Instead of flagging this, the UNDP reaffirms its readiness to support the upcoming elections. The memo recommends investigations into alleged atrocities be carried out in a timeline that facilitates Prime Minister’s Abiy’s re-election, writing, “the focus on reprimand investigation of human rights violations (with international participation) to be done before elections (and as a condition precedent to support for recovery)…The question is really about sequencing.” The memo asks Ethiopian voters to give Abiy a blank check before an objective and deep investigation can be made into the impact of one of his most consequential decisions.
The UNDP fails to understand Abiy’s application of “other means to gradually weaken the TPLF’s functioning i.e withdrawing financial resource allocation to the regional government” as a criminal act. Also worth noting is when the TPLF warned that the federal government’s suspension of the regional budget would be viewed as an act of war. One that is consistent with the federal government’s failure to differentiate between its political disagreements with the TPLF and its constitutional obligations towards tax paying Tigrayan citizens that expect to receive public services, including security, in return.
The memo makes no mention of speaking with political representatives of Tigray and makes no attempt at informing its opinions from a perspective other than that offered by the federal government—an entity that, as the memo notes, is a belligerent in the war and cannot be viewed as an independent neutral party. Most astoundingly, the memo fails to call for a cessation of hostilities. It bases it’s recommendations not on facts on the ground but on the federal government’s wistful imagination.
Downgrading the conflict from high to low intensity or as has been the government’s posture, pretending the conflict has come to an end, has been unable to end the humanitarian crisis for which war is responsible. There has been no end to the conflict and therefore the humanitarian crisis cannot be achieved without negotiations between all belligerents, including the TPLF-led Tigray Defense Forces.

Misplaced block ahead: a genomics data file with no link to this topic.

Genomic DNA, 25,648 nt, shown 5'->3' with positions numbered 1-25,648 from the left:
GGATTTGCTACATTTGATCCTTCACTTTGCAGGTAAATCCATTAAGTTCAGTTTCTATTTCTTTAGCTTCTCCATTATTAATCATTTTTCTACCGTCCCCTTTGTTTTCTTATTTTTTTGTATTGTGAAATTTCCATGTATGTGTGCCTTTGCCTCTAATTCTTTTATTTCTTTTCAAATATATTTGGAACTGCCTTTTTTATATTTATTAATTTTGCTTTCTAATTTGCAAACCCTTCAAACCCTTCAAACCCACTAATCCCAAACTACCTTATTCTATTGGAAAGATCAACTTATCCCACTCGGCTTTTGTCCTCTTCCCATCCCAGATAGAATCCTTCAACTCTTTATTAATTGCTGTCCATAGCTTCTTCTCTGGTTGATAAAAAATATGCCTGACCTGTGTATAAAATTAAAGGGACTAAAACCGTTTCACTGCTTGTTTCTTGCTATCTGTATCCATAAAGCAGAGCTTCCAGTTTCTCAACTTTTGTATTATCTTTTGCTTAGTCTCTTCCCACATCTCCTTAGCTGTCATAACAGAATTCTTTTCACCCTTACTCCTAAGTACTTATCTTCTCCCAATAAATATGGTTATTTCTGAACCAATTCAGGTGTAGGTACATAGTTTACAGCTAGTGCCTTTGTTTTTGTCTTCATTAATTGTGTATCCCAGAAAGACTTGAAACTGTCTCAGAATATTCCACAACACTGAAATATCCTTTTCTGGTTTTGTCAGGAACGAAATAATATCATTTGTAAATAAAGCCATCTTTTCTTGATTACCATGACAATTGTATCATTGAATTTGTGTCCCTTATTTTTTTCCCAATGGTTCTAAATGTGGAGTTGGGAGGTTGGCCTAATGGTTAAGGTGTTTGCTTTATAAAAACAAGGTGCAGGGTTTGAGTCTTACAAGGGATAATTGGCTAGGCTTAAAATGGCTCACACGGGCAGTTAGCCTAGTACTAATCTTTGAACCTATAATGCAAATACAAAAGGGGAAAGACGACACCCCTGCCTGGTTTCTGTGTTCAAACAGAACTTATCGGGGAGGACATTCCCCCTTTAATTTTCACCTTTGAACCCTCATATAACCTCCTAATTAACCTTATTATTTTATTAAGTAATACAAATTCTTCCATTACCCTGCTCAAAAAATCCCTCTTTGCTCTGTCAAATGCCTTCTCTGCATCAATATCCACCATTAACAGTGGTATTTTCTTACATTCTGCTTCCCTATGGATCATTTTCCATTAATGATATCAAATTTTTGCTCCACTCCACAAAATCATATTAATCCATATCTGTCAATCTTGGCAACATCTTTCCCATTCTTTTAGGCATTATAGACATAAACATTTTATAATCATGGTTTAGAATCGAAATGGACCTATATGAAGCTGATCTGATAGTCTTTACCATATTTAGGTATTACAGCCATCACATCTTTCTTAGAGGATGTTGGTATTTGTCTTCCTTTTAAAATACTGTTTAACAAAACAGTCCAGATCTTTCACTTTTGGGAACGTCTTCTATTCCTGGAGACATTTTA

The atrocities being committed in Tigray are a natural progression of genocidal rhetoric and narratives that are unfortunately platformed and normalised by this memo. The UNDP’s clear lack of objectivity in its response to the conflict leads one to question its own level of complicity in sustaining the humanitarian crisis in Tigray today. Despite the failure of Ethiopia’s ‘transition’, organizations like the UNDP continue to prop up the Ahmed administration.
UNDP has been heavily invested in Ethiopia’s political ‘transition’ in the past three years. Under its project “Supporting Elections for Ethiopia’s Democracy Strengthening” (SEEDS), the UNDP committed to providing around $40,000,000 to the Ethiopian government over the course of four years between 2019 – 2022. Much of this investment has come in the form of hiring ‘experts’ on UN salaries to ‘strengthen institutional capacity’ Major figures in Ahmed’s administration such as his spokeswoman Billene Seyoum, economic advisor Mamo Mihretu and senior advisor Lencho Bati are a few amongst those on UNDP’s payroll. This funding will allegedly now be rerouted to support the UNDP’s “Early Recovery” program in Tigray, despite the contestations of other UN agencies on the ground who argue that recovery efforts cannot be deployed while full humanitarian access remains to be achieved. Given that all other UN agencies activities are funded through UNDP, UNHCR’s recent decision to remove staff who have been vocal about the humanitarian crisis in Tigray does not bode well for the independence of UN activities in Tigray.